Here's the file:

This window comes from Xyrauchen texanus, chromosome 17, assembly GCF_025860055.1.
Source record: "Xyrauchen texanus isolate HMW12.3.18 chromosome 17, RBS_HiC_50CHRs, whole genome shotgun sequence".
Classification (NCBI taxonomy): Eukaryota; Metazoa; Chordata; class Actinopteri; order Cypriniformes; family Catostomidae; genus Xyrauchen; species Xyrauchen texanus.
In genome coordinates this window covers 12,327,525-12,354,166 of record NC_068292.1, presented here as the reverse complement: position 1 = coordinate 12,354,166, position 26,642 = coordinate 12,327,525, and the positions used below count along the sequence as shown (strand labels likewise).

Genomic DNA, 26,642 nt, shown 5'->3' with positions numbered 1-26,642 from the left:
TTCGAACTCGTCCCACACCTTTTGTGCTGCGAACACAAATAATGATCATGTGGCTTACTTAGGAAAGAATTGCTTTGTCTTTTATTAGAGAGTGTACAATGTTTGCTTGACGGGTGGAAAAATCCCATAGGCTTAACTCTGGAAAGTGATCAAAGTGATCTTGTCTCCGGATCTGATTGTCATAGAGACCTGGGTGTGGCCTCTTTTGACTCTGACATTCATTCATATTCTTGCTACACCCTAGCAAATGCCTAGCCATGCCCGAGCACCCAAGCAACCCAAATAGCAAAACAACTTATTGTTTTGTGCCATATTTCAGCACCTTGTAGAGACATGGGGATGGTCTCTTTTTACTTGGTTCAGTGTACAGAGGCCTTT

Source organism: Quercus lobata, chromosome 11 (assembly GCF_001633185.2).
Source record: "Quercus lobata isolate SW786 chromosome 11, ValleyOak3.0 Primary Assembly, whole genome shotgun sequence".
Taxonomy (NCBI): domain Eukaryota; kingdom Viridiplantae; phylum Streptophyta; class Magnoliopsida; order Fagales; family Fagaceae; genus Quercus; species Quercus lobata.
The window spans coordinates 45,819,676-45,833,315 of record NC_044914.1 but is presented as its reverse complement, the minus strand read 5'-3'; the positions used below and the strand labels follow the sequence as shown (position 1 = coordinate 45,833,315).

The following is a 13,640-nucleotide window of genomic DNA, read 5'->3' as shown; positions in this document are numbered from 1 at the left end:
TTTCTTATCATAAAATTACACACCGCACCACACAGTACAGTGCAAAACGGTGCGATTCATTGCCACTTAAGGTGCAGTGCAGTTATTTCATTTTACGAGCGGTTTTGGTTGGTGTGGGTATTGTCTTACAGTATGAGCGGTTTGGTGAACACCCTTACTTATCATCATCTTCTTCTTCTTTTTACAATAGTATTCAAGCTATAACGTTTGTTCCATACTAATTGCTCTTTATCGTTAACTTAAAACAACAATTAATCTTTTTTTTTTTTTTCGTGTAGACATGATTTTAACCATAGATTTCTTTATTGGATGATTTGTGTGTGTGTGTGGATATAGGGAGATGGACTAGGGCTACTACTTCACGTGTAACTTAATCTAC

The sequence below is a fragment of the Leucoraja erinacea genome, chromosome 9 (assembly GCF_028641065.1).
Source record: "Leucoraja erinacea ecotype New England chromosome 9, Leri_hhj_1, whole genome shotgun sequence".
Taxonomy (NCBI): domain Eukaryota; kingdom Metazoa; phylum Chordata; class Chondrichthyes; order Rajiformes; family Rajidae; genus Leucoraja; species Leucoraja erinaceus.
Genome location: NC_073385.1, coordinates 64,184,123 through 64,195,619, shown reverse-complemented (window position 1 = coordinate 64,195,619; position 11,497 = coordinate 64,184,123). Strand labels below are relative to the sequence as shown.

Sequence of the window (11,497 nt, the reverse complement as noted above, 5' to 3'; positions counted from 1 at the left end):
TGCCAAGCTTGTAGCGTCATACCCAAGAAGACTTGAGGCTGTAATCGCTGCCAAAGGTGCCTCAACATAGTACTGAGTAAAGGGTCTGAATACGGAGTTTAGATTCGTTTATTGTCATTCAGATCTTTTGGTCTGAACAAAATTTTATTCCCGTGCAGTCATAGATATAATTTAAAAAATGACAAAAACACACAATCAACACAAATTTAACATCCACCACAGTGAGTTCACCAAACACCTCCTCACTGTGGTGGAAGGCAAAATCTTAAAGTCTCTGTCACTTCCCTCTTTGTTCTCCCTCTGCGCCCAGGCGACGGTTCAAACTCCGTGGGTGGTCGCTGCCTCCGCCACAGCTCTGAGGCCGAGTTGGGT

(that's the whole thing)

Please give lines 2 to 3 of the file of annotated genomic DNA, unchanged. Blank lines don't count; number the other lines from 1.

Source record: "Xyrauchen texanus isolate HMW12.3.18 chromosome 17, RBS_HiC_50CHRs, whole genome shotgun sequence".
Classification (NCBI taxonomy): Eukaryota; Metazoa; Chordata; class Actinopteri; order Cypriniformes; family Catostomidae; genus Xyrauchen; species Xyrauchen texanus.